3.7.3 Analysing the existing internal position of a business to assess strengths and weaknesses: overall performance


    How to analyse data other than financial statements to assess the strengths and weaknesses of a business

    Comparing performance over time:

    • A danger with just looking at one year’s results is that the numbers can hide a longer term issue in the business
    • By looking at data over several years, it is possible to see whether a trend is emerging. Public companies in the UK are required to publish a five-year summary of the income statement to help shareholders assess trends


    Comparing performance against competitors or the industry as a whole:

    • Assuming that the detailed information is available, a comparison against competitors provides a useful way for management and shareholders to assess relative performance.
    • Has the business’ revenues grown as fast as close competitors? How has the business performed compared with the market as a whole?


    Benchmarking against best-in-class businesses:

    • Comparison against other businesses who are not direct competitors can also be useful – particularly if they help set the standard that the business aims to achieve. Care has to be taken with this, though. The benchmark business might operate in a very different industry, with significantly different profit margins and balance sheet norms.


    The importance of core competences

    Core Competence = something unique a business has or can do strategically well

    The test of core competencies:

    • Do they provide access to a wide range of markets?
    • Do they contribute significantly to the end product received by the customers?
    • Are they difficult for competitors to imitate?


    Assessing short and long term performance

    Short term metrics:

    • Helps to indicate whether growth and return on investment for shareholders can be sustained (e.g. sales productivity and capital productivity)
    • These measures or performance indicate the current health of the business


    Medium term metrics:

    • Helps to predict whether a business can maintain or improve its performance over the next few years (e.g. commercial health, cost structure health, asset health)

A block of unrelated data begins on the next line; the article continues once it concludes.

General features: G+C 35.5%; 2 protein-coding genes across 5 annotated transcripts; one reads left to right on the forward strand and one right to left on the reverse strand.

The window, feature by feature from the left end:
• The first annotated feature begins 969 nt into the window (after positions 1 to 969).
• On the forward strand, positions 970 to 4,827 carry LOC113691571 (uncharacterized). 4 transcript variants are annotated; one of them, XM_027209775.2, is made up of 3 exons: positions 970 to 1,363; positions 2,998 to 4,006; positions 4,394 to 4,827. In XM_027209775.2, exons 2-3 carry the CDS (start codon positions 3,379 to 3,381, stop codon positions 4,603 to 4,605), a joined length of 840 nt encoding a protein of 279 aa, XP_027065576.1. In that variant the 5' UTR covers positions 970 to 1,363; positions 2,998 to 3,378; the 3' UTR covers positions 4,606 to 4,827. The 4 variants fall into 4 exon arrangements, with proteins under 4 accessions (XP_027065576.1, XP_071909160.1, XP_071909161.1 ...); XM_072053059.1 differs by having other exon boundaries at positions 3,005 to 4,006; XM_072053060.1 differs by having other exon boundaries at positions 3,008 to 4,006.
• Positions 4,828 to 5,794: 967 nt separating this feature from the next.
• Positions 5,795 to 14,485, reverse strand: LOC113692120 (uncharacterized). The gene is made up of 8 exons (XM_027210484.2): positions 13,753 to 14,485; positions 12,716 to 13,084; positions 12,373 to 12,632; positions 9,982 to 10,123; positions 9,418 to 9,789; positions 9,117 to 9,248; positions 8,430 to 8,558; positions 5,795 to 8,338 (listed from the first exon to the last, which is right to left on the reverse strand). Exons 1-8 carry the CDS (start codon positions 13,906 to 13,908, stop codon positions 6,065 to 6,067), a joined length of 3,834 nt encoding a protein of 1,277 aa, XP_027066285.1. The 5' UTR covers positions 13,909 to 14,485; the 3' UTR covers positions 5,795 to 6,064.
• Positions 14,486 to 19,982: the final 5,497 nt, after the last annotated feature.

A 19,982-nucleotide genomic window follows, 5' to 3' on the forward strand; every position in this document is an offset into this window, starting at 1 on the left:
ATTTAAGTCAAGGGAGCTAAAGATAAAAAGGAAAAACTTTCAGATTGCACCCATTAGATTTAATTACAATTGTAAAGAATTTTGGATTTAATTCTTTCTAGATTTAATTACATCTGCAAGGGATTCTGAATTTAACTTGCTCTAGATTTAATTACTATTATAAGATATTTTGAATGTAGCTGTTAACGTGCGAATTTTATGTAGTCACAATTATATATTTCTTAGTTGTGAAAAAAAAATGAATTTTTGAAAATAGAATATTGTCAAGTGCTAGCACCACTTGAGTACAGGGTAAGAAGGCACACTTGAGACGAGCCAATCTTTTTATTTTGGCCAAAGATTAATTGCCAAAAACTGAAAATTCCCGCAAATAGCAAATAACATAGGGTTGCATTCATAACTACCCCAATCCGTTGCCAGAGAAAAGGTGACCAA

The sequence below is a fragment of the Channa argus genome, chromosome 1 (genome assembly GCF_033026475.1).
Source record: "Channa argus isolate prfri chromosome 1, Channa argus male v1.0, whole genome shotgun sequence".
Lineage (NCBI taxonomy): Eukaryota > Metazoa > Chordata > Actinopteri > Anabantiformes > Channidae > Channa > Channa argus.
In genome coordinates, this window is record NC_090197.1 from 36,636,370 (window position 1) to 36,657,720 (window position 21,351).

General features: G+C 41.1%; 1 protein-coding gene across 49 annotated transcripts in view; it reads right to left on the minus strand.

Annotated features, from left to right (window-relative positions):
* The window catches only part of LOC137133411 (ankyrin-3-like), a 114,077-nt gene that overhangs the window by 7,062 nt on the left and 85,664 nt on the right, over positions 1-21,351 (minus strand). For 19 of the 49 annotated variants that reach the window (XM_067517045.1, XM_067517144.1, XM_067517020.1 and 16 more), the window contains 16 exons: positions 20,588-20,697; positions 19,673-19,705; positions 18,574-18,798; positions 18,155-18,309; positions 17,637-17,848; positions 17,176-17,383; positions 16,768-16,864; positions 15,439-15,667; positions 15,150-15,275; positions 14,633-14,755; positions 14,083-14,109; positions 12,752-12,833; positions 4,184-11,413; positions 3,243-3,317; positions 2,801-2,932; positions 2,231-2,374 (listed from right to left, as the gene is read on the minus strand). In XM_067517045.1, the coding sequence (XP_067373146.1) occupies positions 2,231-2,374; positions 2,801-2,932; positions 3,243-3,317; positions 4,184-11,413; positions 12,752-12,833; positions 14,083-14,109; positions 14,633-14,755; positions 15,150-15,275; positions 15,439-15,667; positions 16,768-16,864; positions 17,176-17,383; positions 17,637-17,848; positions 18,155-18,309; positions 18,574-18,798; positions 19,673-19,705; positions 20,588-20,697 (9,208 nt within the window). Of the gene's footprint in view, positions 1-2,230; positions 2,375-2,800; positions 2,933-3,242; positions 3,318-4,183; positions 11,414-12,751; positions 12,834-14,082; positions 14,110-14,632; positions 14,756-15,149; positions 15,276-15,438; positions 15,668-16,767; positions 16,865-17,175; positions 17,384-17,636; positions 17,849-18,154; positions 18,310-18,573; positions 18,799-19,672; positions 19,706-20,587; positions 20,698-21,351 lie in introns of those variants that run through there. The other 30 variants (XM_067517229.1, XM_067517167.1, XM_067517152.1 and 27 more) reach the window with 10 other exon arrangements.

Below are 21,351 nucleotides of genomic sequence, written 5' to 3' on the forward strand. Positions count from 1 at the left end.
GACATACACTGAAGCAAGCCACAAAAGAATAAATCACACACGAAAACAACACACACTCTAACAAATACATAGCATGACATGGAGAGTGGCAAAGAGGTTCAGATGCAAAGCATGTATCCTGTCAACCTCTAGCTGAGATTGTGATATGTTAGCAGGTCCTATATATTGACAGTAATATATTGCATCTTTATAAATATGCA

Long term metrics:

    • Helps measure the ability of a business to sustain or expand its current operations (e.g. anticipated changes in consumer tastes, new technology, share price)


    The value of different measure of assessing business performance

    The Kaplan and Norton Balanced Scorecard = a framework based on four perspectives which is a strategic planning and monitoring system used to ensure that a firms a citizens are linked to its vision statement


    The four perspectives:

    • Financial – how does the firm look to shareholders
    • Customer – how to customer view the firm
    • Internal – how well does it manage its operational processes
    • Innovation and Learning – can the firm continue to improve and create value, and it examines how an organisation learns and grows


    Advantages of the Balanced Scorecard:

    • Provides a broader view of business performance
    • Allows business progress to be monitored through the use of specific (SMART) targets
    • It links objectives closely to strategy
    • Targets can act as a motivator
    • Consistent monitoring allows weaknesses to be identified and hopefully solved


    Disadvantages of the Balanced Scorecard:

    • Some objectives are not easily quantifiable
    • Excessive numbers of targets can cause confusion and apathy
    • Getting the right balance between the four perspectives


    Elkington’s Triple Bottom Line = this is a bottom line that continues to measure profits, but also measures the organisation’s impact on people and the planet (a way of expressing a company’s impact and sustainability on both a local and global scale)


    • Considering the impact the firms actions have on all people involved with them
    • Everyone’s being taken into consideration
      • Companies should offer health care, goods working hours, opportunities, clean and safe working places, and doesn’t exploit their labour force
    • Include the community where the company does business



    • Reducing or eliminating their ecological footprint
    • They strive for sustainability – going green can be more profitable in the long run
    • Triple bottom line companies look at their entire life cycle of their actions
    • Reduce energy waste



    • The financial bottom line is the one that all companies share
    • Profits empower and sustain the community as a whole, and not just flow to the CEO and shareholders


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